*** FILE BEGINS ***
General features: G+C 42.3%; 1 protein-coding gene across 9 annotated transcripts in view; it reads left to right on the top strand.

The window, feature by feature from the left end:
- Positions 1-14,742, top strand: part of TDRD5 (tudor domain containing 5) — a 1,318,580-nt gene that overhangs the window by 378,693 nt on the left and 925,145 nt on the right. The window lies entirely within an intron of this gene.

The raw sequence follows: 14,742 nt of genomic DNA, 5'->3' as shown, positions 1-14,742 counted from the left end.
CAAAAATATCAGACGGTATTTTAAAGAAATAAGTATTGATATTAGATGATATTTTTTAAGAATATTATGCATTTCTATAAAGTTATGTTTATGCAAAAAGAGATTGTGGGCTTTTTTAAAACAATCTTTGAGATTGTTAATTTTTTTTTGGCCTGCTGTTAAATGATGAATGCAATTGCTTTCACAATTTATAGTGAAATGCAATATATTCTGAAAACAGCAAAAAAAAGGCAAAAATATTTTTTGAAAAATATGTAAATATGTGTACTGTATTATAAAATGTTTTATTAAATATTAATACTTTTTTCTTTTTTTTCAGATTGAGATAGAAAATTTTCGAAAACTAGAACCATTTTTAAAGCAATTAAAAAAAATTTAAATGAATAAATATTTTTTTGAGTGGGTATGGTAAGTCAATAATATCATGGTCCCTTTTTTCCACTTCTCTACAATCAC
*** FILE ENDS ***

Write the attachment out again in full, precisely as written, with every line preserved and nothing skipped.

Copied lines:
General features: G+C 42.3%; 1 protein-coding gene across 9 annotated transcripts in view; it reads left to right on the top strand.

The window, feature by feature from the left end:
- Positions 1-14,742, top strand: part of TDRD5 (tudor domain containing 5) — a 1,318,580-nt gene that overhangs the window by 378,693 nt on the left and 925,145 nt on the right. The window lies entirely within an intron of this gene.

The raw sequence follows: 14,742 nt of genomic DNA, 5'->3' as shown, positions 1-14,742 counted from the left end.
CAAAAATATCAGACGGTATTTTAAAGAAATAAGTATTGATATTAGATGATATTTTTTAAGAATATTATGCATTTCTATAAAGTTATGTTTATGCAAAAAGAGATTGTGGGCTTTTTTAAAACAATCTTTGAGATTGTTAATTTTTTTTTGGCCTGCTGTTAAATGATGAATGCAATTGCTTTCACAATTTATAGTGAAATGCAATATATTCTGAAAACAGCAAAAAAAAGGCAAAAATATTTTTTGAAAAATATGTAAATATGTGTACTGTATTATAAAATGTTTTATTAAATATTAATACTTTTTTCTTTTTTTTCAGATTGAGATAGAAAATTTTCGAAAACTAGAACCATTTTTAAAGCAATTAAAAAAAATTTAAATGAATAAATATTTTTTTGAGTGGGTATGGTAAGTCAATAATATCATGGTCCCTTTTTTCCACTTCTCTACAATCAC